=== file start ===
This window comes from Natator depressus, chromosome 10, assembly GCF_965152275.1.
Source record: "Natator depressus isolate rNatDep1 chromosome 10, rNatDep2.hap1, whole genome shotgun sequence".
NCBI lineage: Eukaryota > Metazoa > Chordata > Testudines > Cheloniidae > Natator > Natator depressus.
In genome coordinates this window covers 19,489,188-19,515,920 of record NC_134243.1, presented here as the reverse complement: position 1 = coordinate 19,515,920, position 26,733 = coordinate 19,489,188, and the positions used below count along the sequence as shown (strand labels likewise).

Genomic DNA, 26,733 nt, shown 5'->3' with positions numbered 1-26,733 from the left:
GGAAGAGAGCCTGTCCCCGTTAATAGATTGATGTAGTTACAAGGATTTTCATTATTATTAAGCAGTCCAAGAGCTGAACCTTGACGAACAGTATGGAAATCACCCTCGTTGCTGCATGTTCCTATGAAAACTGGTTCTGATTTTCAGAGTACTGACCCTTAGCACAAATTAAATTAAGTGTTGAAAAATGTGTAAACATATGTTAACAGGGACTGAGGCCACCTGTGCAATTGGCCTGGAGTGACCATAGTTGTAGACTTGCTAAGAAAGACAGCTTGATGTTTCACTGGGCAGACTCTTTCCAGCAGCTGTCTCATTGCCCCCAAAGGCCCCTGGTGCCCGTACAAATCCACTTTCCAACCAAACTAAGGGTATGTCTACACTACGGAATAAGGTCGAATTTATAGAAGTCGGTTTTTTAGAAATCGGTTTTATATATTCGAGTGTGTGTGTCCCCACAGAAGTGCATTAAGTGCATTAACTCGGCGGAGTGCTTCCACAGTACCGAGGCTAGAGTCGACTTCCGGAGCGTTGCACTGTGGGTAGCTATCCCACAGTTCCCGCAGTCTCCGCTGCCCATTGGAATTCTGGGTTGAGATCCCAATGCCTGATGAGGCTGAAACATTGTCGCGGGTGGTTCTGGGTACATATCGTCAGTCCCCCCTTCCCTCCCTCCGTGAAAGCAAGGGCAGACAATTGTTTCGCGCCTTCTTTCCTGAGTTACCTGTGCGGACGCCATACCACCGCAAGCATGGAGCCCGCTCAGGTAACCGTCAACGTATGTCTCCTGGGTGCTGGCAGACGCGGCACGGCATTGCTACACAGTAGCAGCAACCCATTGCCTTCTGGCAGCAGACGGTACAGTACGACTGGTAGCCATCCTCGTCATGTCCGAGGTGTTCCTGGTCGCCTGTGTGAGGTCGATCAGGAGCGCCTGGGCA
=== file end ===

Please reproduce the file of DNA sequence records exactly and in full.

This window comes from Natator depressus, chromosome 10, assembly GCF_965152275.1.
Source record: "Natator depressus isolate rNatDep1 chromosome 10, rNatDep2.hap1, whole genome shotgun sequence".
NCBI lineage: Eukaryota > Metazoa > Chordata > Testudines > Cheloniidae > Natator > Natator depressus.
In genome coordinates this window covers 19,489,188-19,515,920 of record NC_134243.1, presented here as the reverse complement: position 1 = coordinate 19,515,920, position 26,733 = coordinate 19,489,188, and the positions used below count along the sequence as shown (strand labels likewise).

Genomic DNA, 26,733 nt, shown 5'->3' with positions numbered 1-26,733 from the left:
GGAAGAGAGCCTGTCCCCGTTAATAGATTGATGTAGTTACAAGGATTTTCATTATTATTAAGCAGTCCAAGAGCTGAACCTTGACGAACAGTATGGAAATCACCCTCGTTGCTGCATGTTCCTATGAAAACTGGTTCTGATTTTCAGAGTACTGACCCTTAGCACAAATTAAATTAAGTGTTGAAAAATGTGTAAACATATGTTAACAGGGACTGAGGCCACCTGTGCAATTGGCCTGGAGTGACCATAGTTGTAGACTTGCTAAGAAAGACAGCTTGATGTTTCACTGGGCAGACTCTTTCCAGCAGCTGTCTCATTGCCCCCAAAGGCCCCTGGTGCCCGTACAAATCCACTTTCCAACCAAACTAAGGGTATGTCTACACTACGGAATAAGGTCGAATTTATAGAAGTCGGTTTTTTAGAAATCGGTTTTATATATTCGAGTGTGTGTGTCCCCACAGAAGTGCATTAAGTGCATTAACTCGGCGGAGTGCTTCCACAGTACCGAGGCTAGAGTCGACTTCCGGAGCGTTGCACTGTGGGTAGCTATCCCACAGTTCCCGCAGTCTCCGCTGCCCATTGGAATTCTGGGTTGAGATCCCAATGCCTGATGAGGCTGAAACATTGTCGCGGGTGGTTCTGGGTACATATCGTCAGTCCCCCCTTCCCTCCCTCCGTGAAAGCAAGGGCAGACAATTGTTTCGCGCCTTCTTTCCTGAGTTACCTGTGCGGACGCCATACCACCGCAAGCATGGAGCCCGCTCAGGTAACCGTCAACGTATGTCTCCTGGGTGCTGGCAGACGCGGCACGGCATTGCTACACAGTAGCAGCAACCCATTGCCTTCTGGCAGCAGACGGTACAGTACGACTGGTAGCCATCCTCGTCATGTCCGAGGTGTTCCTGGTCGCCTGTGTGAGGTCGATCAGGAGCGCCTGGGCA